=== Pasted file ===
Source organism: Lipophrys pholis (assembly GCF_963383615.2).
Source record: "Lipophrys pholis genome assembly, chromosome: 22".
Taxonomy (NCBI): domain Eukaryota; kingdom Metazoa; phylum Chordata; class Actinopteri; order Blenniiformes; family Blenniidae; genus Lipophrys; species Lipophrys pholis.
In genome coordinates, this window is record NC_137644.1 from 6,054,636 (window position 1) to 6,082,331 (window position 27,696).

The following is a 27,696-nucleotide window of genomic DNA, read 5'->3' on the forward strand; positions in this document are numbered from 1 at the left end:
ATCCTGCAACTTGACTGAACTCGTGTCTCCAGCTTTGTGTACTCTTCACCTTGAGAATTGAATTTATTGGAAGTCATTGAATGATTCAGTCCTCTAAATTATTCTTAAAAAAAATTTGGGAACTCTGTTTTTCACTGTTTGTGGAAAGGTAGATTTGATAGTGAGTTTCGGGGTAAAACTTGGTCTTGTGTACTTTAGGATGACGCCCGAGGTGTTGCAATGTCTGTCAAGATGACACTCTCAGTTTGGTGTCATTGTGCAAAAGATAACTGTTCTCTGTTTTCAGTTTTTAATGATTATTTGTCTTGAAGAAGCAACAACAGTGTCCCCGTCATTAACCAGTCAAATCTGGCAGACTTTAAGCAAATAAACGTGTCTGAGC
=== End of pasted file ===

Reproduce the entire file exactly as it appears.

Source organism: Lipophrys pholis (assembly GCF_963383615.2).
Source record: "Lipophrys pholis genome assembly, chromosome: 22".
Taxonomy (NCBI): domain Eukaryota; kingdom Metazoa; phylum Chordata; class Actinopteri; order Blenniiformes; family Blenniidae; genus Lipophrys; species Lipophrys pholis.
In genome coordinates, this window is record NC_137644.1 from 6,054,636 (window position 1) to 6,082,331 (window position 27,696).

The following is a 27,696-nucleotide window of genomic DNA, read 5'->3' on the forward strand; positions in this document are numbered from 1 at the left end:
ATCCTGCAACTTGACTGAACTCGTGTCTCCAGCTTTGTGTACTCTTCACCTTGAGAATTGAATTTATTGGAAGTCATTGAATGATTCAGTCCTCTAAATTATTCTTAAAAAAAATTTGGGAACTCTGTTTTTCACTGTTTGTGGAAAGGTAGATTTGATAGTGAGTTTCGGGGTAAAACTTGGTCTTGTGTACTTTAGGATGACGCCCGAGGTGTTGCAATGTCTGTCAAGATGACACTCTCAGTTTGGTGTCATTGTGCAAAAGATAACTGTTCTCTGTTTTCAGTTTTTAATGATTATTTGTCTTGAAGAAGCAACAACAGTGTCCCCGTCATTAACCAGTCAAATCTGGCAGACTTTAAGCAAATAAACGTGTCTGAGC